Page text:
More employers are conducting first and second interviews via Skype or some other service. It’s fast, cheap and easy. Only the finalists, in some cases, get an invitation into the office. If you are in the hunt for a new gig, you should be ready for this experience. I got a call last week from a friend who was going to have a Skype interview and I shared these tips. He thanked me after.
Camera Angle: Get your camera up to eye level. This is especially important if you are using a laptop camera. If the camera is below you, you will be looking down on it. The person interviewing you will see nothing but fat chin and deep, dark eyes (remember the scene in the Blair Witch Project?). Put some books or some other support under the laptop to get the angle right.
Good Lighting: Set up some lighting that illuminates your face well. Low wattage lighting that chases away the shadows from your face will work. Avoid too-bright lights that will live you squinting.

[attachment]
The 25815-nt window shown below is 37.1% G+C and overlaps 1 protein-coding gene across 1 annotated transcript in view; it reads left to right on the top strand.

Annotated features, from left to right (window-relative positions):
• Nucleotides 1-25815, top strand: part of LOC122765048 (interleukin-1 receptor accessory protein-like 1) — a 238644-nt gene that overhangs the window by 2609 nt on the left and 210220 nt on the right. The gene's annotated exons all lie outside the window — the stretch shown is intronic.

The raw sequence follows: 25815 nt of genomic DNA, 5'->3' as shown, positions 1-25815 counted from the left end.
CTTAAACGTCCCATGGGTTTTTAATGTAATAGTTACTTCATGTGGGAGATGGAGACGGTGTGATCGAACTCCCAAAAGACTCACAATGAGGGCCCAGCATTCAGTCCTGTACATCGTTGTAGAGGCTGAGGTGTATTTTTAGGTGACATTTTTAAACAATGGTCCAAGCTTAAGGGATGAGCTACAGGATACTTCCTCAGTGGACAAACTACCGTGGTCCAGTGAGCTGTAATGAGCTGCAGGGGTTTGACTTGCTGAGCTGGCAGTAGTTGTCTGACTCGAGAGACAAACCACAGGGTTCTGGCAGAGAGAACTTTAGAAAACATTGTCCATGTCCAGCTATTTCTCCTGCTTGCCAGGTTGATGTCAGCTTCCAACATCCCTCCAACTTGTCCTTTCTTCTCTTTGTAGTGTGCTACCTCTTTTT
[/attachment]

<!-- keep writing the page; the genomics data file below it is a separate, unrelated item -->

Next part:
Watch the Background: What is behind you that your interviewer will see? Be sure to clean up, take down the Kiss poster, and remove other visual distractions. If you can’t do that, move your camera so that you have a plain wall behind you.
Banish Randomness: Do you have a dog? Get someone to take it for you during your session. Do you have a cat? We do, and it gets unreasonably amorous at inappropriate times. If the cat has ignored me for three weeks, it will want to make up during a Skype call. Unplug or turn off phones. Eliminate any noises and distractions.
Dress the Part: Most people don’t sit around their homes in a suit, but professional business casual attire should be the minimum standard. With a video call, everything is the same as in-person but the hand shake.
Cheat with Notes: If you have a few points that you absolutely must make during your interview, write some notes and hang them up near the camera so that you can see them while looking at the camera and so that your interviewer cannot see them at all. Having these notes will make you more confident.
Sit Up: Your posture will affect your tone of voice. Sit up straight, breathe and project. Don’t forget to lock the tilt switch on your desk chair. You don’t want to go rocking back out of the camera’s view.
It will take a little work to do a Skype call well, but it will be worth the effort. Your preparation will translate into confidence and a better outcome. Skype well, all!